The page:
Just 10% of money allocated to help treat young people with eating disorders reached the NHS frontline, a new analysis has revealed.
The latest data on NHS mental health spending comes amid concern the pandemic has exacerbated eating disorders in young people, sparking a rise in demand.
A report commissioned by MPs compiled by the eating disorder charity Beat, using NHS data, shows local clinical commissioning groups (CCGs), who purchase NHS services on behalf of NHS England, spent just £1.1m of the £11m they were given for community eating disorder services in 2019-20.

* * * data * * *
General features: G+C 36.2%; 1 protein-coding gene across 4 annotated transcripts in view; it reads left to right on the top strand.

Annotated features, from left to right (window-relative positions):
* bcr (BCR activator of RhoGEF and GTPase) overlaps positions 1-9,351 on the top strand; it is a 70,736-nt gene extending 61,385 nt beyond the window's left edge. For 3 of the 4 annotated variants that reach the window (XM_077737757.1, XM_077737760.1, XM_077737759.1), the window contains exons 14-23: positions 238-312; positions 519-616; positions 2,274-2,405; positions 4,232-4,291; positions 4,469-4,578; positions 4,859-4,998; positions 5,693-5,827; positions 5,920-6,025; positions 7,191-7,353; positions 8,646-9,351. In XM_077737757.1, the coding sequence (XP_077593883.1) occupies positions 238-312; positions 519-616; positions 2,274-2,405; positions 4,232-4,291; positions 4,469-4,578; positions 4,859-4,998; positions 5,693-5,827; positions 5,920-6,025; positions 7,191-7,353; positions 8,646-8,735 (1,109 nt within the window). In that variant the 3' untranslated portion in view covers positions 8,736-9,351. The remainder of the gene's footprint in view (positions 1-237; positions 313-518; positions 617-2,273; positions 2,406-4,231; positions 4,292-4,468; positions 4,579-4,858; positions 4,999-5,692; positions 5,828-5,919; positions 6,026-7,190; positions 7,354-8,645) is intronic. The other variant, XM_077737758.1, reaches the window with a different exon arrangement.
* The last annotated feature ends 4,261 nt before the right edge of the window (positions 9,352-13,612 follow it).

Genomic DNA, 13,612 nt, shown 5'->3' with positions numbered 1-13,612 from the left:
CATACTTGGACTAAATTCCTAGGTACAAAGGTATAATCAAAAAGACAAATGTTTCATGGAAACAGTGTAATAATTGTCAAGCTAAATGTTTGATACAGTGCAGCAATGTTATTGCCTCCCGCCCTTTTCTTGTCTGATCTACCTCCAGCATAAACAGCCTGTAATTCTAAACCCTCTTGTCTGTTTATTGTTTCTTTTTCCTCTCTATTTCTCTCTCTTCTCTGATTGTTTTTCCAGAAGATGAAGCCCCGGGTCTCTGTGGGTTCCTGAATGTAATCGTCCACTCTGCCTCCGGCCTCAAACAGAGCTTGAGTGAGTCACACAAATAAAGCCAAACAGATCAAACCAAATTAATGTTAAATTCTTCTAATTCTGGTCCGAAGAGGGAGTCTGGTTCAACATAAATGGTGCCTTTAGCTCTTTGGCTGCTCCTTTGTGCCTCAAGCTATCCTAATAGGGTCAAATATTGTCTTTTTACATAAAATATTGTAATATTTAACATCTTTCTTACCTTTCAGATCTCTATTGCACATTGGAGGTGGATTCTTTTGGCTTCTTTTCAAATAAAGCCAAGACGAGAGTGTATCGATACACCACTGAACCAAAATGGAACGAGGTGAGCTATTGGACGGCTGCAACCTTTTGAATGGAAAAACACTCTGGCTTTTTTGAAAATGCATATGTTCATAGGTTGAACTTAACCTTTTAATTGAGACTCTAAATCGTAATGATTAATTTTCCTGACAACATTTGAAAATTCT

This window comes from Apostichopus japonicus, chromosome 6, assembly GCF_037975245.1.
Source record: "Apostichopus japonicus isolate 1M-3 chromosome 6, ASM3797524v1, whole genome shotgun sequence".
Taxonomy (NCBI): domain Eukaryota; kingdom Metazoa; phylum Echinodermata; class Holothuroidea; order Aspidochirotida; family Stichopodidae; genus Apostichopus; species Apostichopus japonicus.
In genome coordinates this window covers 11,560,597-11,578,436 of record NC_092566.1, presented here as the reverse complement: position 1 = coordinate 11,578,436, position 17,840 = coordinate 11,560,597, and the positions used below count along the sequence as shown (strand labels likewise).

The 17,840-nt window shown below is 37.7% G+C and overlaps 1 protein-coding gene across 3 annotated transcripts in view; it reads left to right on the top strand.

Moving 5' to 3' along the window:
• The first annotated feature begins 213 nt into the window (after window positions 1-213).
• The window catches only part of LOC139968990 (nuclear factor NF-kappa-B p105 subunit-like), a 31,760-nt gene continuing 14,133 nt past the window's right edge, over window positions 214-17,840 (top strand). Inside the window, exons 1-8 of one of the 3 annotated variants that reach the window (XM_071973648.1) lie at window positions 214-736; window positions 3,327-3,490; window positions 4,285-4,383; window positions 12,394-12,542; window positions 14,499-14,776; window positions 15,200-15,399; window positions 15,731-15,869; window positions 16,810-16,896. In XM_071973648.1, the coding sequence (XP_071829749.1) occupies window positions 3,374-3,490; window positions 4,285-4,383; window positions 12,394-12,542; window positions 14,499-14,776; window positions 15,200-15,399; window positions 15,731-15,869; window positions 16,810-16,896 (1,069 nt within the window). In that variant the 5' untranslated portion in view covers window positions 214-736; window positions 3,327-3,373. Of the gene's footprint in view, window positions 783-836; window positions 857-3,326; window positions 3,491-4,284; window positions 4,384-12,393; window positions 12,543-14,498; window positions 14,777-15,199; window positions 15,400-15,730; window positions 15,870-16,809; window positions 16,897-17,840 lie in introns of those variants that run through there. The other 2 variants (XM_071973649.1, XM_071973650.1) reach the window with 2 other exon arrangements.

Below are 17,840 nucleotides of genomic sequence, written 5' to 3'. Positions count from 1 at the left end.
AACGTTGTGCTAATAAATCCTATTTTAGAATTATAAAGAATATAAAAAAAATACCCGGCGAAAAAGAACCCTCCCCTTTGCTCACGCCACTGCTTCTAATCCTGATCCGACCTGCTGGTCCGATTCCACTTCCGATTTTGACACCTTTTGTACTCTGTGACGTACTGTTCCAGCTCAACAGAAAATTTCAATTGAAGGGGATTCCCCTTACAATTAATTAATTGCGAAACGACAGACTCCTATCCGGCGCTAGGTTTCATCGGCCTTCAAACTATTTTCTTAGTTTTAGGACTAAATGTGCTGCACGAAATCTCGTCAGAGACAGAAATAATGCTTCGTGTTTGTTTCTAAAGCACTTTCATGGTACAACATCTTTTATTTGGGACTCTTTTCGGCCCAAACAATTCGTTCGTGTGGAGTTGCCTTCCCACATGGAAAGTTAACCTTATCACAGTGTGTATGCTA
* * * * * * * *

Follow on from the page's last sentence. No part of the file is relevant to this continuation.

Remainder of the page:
The money was set aside by NHS England to try and tackle increasing referrals and to ensure young people could get treatment.
Wera Hobhouse MP, chair of the All-Party Parliamentary Group on Eating Disorders, and which commissioned the work said: “Eating disorders are serious mental illnesses, and we know that early intervention and access to specialist treatment saves lives."
“NHS England has continued to allocate extra funding to clinical commissioning groups for children and young people’s community eating disorder services, but this report shows that much more needs to be done to ensure this money reaches the frontline services, particularly now as they face unprecedented numbers of referrals.”
Source: The Independent, 11 May 2021
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